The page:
Cory Richards is one of the world’s most extreme athletes and talented storytellers. That combination of physical prowess and creative genius is a rare find. He’s recently climbed Everest with no supplemental oxygen—only about 200 or so humans have done that—and he documented the expedition on Snapchat. In years prior, he became the first American to climb Gasherbrum II, a mountain in Pakistan and China, commonly known as K4. It was that very trip where he and other adventurers narrowly escaped an avalanche, a humbling, life-threatening experience that produced a National Geographic cover shot, and video footage which became the impetus for the award winning film, Cold. In 2012, Richards was named National Geographic’s Adventurer of the Year.
More recently, it’s been confirmed that Richards will ascend Everest again in April 2017, and Fossil will be releasing a Cory Richards signature smart watch.
After wrapping up a keynote session this year at SXSW in Austin, Texas, Richards gave us the low-down on what it physically takes to climb Everest, the best and worst foods at high altitudes, mind games to beat the cold, plus why his signature smart watch is so much more than a time piece.
ARE YOU FIT ENOUGH FOR EVEREST
“People think that to climb a mountain like this [Everest] you need to have a huge lung capacity and a high VO2 max,” says Richards. While an improved VO2 max would be beneficial for a runner looking to improve their time, training for an extreme mountain ascent like Everest is different. “Some people think being an elite athlete has to do with punching out as hard as you can, getting your heart rate as high as you can, but for this kind of climbing, the best thing you could ever do is long, slow runs,” he says. Richards explains that their his strategy is to do extremely low-intensity, long-term aerobic exercise that, “doesn’t feel like you’re even exercising.” In short: interval training is out.
As far as how much training you actually need. Richards is in the “more is better” camp. “You should be training as long as you can before you go, because the idea is to be as fit as you possibly can be before you get outdoors,” he says. “More time and more commitment is always going to yield greater returns.”
HOW TO EAT TO SURVIVE
In training, Richards will go on his 6- to 7-hour runs on a completely empty stomach, also know as a fasted state. “It trains your metabolic system to work with your intramuscular fats versus your glucose,” he says. “Your body burns more like a diesel engine versus a petrol engine.”
On the mountain, while he eats as much as he can, the contents of what he eats is the surprising part. “There’s not a lot of value in eating high fat content foods up there—we just can’t digest them well,” he says. “There’s an argument that would even say that even above 10,000 feet we have an incredibly hard time digesting fats,” he expands. This means the jerky and trail mix you’d see in an everyday Joe’s cub scout pack wont cut it. So what’s Richards’ go-to? Ramen. “On some level it’s kind of a perfect combination. It’s a lot of fluid. You’ve got a lot of carbohydrates in the noodles and then you’re taking in a lot of salt, so it’s like eating a salt tablet, which is going to make you drink more. It’s going help you hydrate,” he says. While some would argue over Ramen’s questionable health value, Richards justifies eating it: “It’s not healthy, but at altitude, healthy is a misnomer. You’re not going to eat anything healthy, because the healthiest thing you can eat is the thing that’s going to keep you alive.”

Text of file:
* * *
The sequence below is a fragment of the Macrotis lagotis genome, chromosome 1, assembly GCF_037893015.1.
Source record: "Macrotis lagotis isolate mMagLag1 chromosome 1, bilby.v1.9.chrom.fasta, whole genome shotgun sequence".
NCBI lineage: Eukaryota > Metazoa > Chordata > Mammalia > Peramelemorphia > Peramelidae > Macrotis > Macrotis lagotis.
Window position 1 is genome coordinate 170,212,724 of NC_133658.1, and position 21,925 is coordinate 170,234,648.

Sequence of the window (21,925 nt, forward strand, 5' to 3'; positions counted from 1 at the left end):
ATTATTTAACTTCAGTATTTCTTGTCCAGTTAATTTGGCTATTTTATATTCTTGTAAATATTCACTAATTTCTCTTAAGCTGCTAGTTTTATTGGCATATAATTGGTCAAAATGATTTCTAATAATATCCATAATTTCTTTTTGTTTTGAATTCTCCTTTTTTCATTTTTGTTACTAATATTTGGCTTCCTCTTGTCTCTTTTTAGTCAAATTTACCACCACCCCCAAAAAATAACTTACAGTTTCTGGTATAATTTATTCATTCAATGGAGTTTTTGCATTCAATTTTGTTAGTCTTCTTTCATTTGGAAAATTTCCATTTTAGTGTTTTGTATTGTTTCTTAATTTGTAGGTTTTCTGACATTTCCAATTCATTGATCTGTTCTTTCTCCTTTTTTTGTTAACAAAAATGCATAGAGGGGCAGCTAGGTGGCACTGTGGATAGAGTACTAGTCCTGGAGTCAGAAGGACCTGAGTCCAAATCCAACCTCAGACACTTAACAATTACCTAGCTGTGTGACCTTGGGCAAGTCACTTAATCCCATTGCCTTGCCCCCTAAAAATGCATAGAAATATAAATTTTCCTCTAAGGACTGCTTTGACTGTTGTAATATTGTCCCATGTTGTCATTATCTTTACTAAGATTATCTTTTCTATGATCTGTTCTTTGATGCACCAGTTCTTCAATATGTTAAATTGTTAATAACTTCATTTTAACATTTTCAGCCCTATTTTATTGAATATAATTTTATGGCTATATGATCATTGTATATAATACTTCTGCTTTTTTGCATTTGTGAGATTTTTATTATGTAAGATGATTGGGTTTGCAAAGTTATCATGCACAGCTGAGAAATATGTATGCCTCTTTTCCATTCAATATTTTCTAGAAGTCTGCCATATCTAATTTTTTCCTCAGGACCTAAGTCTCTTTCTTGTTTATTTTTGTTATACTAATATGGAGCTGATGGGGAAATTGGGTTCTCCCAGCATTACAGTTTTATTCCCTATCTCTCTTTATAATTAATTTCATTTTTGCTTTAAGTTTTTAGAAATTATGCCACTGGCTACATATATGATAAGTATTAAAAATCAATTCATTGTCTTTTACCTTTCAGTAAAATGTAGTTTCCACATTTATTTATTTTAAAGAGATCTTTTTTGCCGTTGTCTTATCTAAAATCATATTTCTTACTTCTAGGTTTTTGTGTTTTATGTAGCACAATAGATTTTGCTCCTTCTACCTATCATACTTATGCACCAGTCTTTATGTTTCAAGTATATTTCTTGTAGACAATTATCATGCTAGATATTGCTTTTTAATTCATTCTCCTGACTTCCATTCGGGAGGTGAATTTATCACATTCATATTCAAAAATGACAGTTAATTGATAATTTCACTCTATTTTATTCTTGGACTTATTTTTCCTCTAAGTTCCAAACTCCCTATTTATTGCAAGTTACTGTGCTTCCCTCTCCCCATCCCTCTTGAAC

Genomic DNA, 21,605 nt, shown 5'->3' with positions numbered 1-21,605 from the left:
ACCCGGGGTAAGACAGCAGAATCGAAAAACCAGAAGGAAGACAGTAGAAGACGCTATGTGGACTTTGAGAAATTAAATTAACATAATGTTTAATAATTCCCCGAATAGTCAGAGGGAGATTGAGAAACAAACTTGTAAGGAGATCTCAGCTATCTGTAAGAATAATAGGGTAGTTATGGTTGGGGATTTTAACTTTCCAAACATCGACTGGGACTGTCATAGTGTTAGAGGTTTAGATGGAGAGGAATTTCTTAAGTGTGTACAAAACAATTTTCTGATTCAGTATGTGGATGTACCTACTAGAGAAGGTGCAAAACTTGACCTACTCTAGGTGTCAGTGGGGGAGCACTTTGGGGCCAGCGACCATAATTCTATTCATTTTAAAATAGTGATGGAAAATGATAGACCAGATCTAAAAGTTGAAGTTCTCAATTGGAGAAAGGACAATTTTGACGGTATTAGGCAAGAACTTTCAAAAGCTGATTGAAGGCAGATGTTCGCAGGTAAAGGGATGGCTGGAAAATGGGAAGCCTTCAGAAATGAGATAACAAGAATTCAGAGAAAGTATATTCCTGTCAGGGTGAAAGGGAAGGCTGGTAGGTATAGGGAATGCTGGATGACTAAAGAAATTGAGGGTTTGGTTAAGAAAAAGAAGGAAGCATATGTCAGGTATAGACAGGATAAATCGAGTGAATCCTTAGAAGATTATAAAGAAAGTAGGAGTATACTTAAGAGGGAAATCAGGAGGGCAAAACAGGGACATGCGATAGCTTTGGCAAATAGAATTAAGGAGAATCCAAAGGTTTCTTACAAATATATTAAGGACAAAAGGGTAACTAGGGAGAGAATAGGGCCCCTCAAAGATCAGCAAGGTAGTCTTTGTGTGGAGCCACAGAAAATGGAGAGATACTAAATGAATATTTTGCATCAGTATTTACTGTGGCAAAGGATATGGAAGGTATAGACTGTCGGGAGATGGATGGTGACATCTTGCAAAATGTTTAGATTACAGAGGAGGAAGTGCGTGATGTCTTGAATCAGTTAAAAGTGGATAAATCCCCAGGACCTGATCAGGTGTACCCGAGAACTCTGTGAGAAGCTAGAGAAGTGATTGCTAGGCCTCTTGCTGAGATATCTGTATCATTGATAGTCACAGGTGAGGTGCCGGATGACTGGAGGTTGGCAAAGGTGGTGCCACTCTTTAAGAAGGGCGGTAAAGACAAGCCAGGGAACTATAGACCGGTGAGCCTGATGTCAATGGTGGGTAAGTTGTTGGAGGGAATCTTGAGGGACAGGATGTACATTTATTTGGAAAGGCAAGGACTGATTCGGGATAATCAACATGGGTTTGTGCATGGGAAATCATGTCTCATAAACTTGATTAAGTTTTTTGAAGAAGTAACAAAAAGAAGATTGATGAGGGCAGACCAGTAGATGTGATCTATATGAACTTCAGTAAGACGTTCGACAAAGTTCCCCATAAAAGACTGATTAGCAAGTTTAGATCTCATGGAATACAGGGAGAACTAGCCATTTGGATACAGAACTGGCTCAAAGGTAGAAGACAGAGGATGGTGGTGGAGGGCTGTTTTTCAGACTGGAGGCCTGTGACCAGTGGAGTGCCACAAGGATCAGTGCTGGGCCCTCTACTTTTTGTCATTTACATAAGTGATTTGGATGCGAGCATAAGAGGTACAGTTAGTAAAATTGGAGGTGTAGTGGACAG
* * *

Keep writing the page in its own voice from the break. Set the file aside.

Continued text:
COLD-WEATHER MIND POWER
You can have the toughest hostile-weather gear in the world, but there’s only so much you can do to stop sub-freezing temperatures, hurricane force winds, and a brutal wind chill. The next best thing is a strong state of mind, and Richards has a couple tricks to get him in the right space. “I’ll turn the temperature in my house down a little bit, so I’m sort of living in a colder environment. I’m not necessarily wearing T-shirts around and being cold, but I’m layering up and I’m getting used to being in not a very warm space,” he says. His next one, which came from his dad, is to specifically prep his fingers and hands for the cold. “When I go skiing, depending on the temperature, I will try my best to ski without gloves,” he says. Richards candidly and openly admits he doesn’t have any scientific basis to these ideas, but he feels they work for him. Let’s just say his physical accomplishments speak for themselves.
TIME STAMP THE EXPERIENCE LIKE RICHARDS
A climb like Everest is a once in a lifetime experience for most. For Richards, his abilities, talent, and hard work, with the support of his sponsors, have taken him to places some will only dream of. And what reminds Richards of his own real-life dreams is his intimate connection to his watch. “I had a Fossil watch when I was in my teens. I bought it. I wore it. I just beat the hell out of it. I cracked the face. It filled with salt water. It started to corrode. It rusted over,” he says. While it no longer took time, it became a representation of his memories and points in time. “It became a reminder of the things that I’d done, the places I’d been, the people I’d met, sort of this life-lived versus a reminder of all the stuff that I had to do that hadn’t yet even happened.” Richards’ limited-edition Fossil Q smartwatch runs on Google’s Android Wear 2.0 operating system with features such as comprehensive activity tracking, downloadable apps, and a microphone+speaker.
The limited-edition Fossil Q x Cory Richards smartwatch will be available for pre-order on March 27th at fossil.com